Technology stocks dragged down the markets today, ending the week on a sour note. A spate of negative news including a profit warning from Dell Computer brought the tech-heavy NASDAQ down 19 points. The Dow followed suit, falling nearly 60 points. The S&P lost almost nine.

Microsoft was not part of the tech slide. Its stock closed up. And today it announced a major project on the horizon. Microsoft is going after Apple's iPod. After weeks of rumors, the company announced today it will release a new music and entertainment player called Zoon later this year. The device reportedly will be simple, just like the popular iPod, and it may be able to download videos and music wirelessly.

Gas prices could go up again, as the cost of crude oil rose above $74 a barrel again today. The crises in the Middle East is contributing to the price hike. Meanwhile, the average price for a gallon of regular gas a penny shy of $3 -- Anderson.

COOPER: Randi, thanks very much for that.

When we come back, bloggers covering this war from not only the United States but also from right here in Lebanon and in Israel. Their story and how they see the war next on 360.


COOPER: Looking at a video taken on a cell phone of a bomb hitting a bridge, leading from Lebanon to Damascus in Syria. This war is being captured in whole new ways on video phones and on blogs. Technology is changing the way the war is seen around the world.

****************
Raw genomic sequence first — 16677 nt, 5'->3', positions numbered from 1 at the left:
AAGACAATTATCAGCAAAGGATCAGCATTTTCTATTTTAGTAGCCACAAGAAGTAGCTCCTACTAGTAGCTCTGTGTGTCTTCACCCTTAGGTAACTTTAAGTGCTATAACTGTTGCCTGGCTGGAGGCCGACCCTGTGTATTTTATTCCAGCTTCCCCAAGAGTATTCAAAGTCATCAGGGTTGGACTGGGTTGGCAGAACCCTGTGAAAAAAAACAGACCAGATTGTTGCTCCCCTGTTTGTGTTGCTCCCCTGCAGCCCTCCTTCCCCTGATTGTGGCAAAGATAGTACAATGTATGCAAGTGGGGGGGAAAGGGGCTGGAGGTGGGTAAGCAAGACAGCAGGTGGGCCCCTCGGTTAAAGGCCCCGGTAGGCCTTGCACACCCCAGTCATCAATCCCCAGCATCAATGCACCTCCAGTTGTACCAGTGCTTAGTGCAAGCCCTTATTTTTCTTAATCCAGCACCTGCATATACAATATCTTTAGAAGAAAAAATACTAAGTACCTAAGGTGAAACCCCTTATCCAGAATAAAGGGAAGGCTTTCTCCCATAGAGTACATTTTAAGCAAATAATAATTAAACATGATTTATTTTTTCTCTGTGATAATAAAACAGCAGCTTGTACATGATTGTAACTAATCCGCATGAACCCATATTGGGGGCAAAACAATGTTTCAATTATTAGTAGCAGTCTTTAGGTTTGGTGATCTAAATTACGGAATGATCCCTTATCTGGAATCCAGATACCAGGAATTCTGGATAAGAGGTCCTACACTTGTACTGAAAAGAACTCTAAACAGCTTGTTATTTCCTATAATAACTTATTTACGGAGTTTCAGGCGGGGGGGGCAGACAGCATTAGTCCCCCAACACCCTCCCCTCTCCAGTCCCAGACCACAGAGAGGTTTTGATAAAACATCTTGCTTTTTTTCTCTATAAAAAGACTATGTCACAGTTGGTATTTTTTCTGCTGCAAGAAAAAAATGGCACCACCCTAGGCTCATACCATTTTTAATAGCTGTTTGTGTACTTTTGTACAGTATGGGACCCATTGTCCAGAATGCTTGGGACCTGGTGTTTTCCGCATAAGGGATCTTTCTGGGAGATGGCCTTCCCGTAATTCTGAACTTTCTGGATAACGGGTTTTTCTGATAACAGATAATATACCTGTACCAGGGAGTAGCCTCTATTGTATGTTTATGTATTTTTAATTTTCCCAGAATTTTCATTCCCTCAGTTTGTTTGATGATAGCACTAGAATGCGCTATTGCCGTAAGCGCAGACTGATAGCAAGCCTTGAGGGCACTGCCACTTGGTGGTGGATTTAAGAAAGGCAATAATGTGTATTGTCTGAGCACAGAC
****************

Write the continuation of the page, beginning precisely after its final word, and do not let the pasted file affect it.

CNN's Randi Kaye takes a look.


UNIDENTIFIED MALE: These mother (expletive deleted) are killing everybody here.

KAYE (voice-over): It's the war in Lebanon unfiltered.

UNIDENTIFIED MALE: Holy (expletive deleted)! Holy (expletive deleted), man!

KAYE: Video posted online by bloggers, residents and stranded tourists, raw and very direct. UNIDENTIFIED MALE: Holy (expletive deleted)!

KAYE: This video, apparently of Israeli air strikes, was shot by 24-year-old Basa Maslem (ph) from his home in the Bekaa Valley, 40 minutes from Beirut.

UNIDENTIFIED MALE: The uncensored version of my video with me swearing pretty much tells you how scared I was when they, you know -- when they started hitting close to home and you can't even hear them. Basically, by the time you hear it, you know, it's either too late. Or it's just gone. I mean, if you hear it, you know you're alive, basically.

KAYE: We talked to Maslem (ph) via web cam from New York. The jerky image, proof of the fragile communications these days from Lebanon.